Animal minds Ethics Intelligent Design Science, worldview issues/foundations and society

At Mind Matters News: Can squirrels really be socially unjust? Check their privilege?

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A recent paper suggests that the animal world, untroubled for aeons by any notion of conscience, has a lot to answer for:

The idea that humans are not really much different from other animals has resulted in an interesting reversal: Writing about non-human animals as if they were humans. A recent essay in Behavioral Ecology, for example, interpreted “wealth inequality” among animals as if the animals were people:

“Squirrel privilege is real.” “Checking Privilege in the Animal Kingdom.” “Even Hermit Crabs Have Wealth Inequality.”

“These headlines hail from Salon and New York Times, respectively, and represent a growing trend among scholars and the media to tackle animal “inequality” — and also argue humans can learn important lessons about income inequality and privilege from such studies.” – Daniel Nuccio, “‘Checking Privilege in the Animal Kingdom’: Biologists Investigate Animal ‘Inequality’” at the College Fix (June 21, 2022) the Paper Referenced Is Open Access.

But what does it mean for academics to discuss “privilege” and “inequality” in a world of squirrels, who live without reason, ethics, or law?

Denyse O’Leary, “Can squirrels really be socially unjust? Check their privilege?” at Mind Matters News (June 27, 2022)

Takehome: Researchers long assumed that people think like animals. But the equation reads the same in reverse: Animals think like people. Folklore soon trumps reality.

You may also wish to read: A Great Reset historian muses on what to do with “useless” people. Transhumanist Yuval Noah Harari, a key advisor to the World Economic Forum, thinks free will is “dangerous” and a “myth.” It’s not clear that, given his intense, dramatic focus on “useless,” “meaningless,” and “worthless” people, Harari is far off from totalitarianism.

4 Replies to “At Mind Matters News: Can squirrels really be socially unjust? Check their privilege?

  1. 1
    Silver Asiatic says:

    The war on human exceptionalism, as Wesley J. Smith calls it, is — at heart — a war on reason.

    Exactly because they use human exceptionalism to attempt address “the needs and desires of nonhumans”.

    “Inequality is a threat to our social fabric, but it’s not just a human problem,” argued the World Economic Forum in January in a piece that connected human and non-human inequality.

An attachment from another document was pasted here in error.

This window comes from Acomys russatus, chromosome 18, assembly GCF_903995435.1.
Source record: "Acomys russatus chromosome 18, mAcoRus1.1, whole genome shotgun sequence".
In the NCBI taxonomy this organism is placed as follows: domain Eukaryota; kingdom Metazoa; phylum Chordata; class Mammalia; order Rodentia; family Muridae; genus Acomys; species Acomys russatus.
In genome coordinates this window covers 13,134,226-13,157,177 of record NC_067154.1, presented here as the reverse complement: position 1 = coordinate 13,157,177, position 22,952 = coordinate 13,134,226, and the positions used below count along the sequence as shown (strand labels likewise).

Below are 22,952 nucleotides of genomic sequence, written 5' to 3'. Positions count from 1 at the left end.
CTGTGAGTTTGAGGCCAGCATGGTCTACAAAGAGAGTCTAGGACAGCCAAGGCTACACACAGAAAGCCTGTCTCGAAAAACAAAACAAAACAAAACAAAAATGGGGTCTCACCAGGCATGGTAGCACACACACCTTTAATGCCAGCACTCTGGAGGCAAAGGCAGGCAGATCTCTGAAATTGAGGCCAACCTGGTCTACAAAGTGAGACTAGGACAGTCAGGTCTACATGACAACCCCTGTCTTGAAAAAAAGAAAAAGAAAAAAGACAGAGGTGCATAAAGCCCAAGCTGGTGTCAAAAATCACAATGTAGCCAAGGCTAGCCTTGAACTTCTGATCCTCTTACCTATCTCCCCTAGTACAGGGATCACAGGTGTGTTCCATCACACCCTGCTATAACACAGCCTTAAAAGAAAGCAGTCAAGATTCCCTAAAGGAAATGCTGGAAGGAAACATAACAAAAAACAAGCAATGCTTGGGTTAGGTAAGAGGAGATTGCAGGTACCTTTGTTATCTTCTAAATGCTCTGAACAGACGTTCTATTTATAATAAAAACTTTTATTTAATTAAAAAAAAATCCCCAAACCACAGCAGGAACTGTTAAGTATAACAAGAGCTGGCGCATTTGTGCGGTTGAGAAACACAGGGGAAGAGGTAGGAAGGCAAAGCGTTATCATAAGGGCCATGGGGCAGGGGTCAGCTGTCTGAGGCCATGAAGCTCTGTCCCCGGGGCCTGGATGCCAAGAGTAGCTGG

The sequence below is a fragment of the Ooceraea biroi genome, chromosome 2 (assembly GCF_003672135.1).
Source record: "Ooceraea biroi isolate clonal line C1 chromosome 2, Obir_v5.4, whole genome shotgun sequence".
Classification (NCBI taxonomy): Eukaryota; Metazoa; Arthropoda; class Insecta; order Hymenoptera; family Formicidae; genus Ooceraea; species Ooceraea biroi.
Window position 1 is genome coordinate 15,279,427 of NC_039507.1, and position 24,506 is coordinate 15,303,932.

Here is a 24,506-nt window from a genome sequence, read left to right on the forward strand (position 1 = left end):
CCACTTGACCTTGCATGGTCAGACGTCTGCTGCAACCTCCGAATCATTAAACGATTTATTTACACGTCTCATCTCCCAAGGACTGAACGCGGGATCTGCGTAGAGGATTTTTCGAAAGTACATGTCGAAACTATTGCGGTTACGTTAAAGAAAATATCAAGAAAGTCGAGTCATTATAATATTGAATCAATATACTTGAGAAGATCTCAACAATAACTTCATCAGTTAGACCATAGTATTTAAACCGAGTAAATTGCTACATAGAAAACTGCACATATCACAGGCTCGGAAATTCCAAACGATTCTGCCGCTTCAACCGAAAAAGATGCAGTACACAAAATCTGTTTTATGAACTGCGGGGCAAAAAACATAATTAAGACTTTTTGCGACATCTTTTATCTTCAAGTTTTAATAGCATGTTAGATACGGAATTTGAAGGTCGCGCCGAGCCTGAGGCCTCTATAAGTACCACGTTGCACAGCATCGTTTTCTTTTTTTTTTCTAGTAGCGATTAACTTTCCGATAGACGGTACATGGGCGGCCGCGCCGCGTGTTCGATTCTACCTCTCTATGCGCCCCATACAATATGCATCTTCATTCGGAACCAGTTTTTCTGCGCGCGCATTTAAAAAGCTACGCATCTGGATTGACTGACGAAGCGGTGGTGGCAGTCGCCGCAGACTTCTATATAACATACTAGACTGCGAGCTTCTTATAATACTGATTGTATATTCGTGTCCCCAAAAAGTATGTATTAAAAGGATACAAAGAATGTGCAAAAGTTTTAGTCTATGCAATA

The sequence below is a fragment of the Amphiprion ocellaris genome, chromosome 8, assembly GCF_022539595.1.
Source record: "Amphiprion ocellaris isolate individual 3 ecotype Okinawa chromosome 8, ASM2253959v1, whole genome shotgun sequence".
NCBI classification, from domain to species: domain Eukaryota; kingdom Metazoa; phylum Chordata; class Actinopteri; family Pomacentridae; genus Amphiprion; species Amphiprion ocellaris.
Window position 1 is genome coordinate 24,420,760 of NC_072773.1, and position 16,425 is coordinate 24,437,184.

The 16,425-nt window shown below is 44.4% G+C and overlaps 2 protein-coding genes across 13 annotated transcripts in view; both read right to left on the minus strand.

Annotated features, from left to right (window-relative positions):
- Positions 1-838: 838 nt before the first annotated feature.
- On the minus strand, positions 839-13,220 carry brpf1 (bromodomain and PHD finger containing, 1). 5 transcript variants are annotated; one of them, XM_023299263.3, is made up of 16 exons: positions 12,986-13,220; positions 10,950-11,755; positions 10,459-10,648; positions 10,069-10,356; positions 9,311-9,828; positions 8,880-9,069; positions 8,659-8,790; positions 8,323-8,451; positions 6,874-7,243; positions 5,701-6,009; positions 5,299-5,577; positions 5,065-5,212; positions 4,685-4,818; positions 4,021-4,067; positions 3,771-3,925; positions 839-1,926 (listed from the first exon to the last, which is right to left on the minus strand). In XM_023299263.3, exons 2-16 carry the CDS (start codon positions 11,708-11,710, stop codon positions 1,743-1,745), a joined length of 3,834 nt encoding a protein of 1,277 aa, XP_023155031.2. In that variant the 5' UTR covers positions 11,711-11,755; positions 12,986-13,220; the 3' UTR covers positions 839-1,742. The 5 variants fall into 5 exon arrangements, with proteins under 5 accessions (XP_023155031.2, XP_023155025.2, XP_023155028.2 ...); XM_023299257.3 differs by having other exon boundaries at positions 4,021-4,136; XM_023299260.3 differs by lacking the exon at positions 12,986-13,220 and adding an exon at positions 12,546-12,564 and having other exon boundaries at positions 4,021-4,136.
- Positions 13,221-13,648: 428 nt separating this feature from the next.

Headlined “Inequality is not confined to humans. Animals are divided by privilege, too,”

    So humans have decided that squirrels have a “problem” with inequality, even though squirrels themselves see no need to fix the problem and they survive and reproduce quite well anyway.

    They may prove useful when we take up the case of an individual chimp or elephant, or even a whole species, but their limits are clear when we apply them to a river, an ocean, or a forest. A plant has no “identity;” it is simply alive. The waters of the earth have no bounds. This is both ecology’s meaning and its lesson. We cannot split hairs, or rocks, or mycorrhizal roots and say: This thing here is granted personhood, and this thing not. Everything is hitched to everything else.

    A plant or river or forest has rights, but a child in the womb can be killed.

    But what does it mean for academics to discuss “privilege” and “inequality” in a world of squirrels, who live without reason, ethics, or law?

    These people are not scholars, in the sense of people studying the truth about reality. Instead they’re misguided social reformers who happened to get hired by colleges and universities due to preferences in hiring (for people who think like this). Outside of the university environment they’re suffering from mental illness. Within the confines of higher education they’re opinion-makers and shapers-of-culture.

  2. 2
    relatd says:

    Squirrels are RACISTS !!!

    Oh My DARWIN!

    P.S.

    I will keep feeding squirrels when I can. Squirrels aren’t human beings.

  3. 3
    asauber says:

    Squirrels are constantly all over my yard, most of the time eating birdseed and defiantly staring me down. For the amount of squirrels and the amount of time they are present, they seem to do very little damage. Raccoons and deer on the other hand…

    Andrew

    P.S. and groundhogs!

  4. 4
    Fasteddious says:

    Oh dear, the Babylon Bee is in trouble. How could one satirize a piece like this? It is a self parody, a joke!

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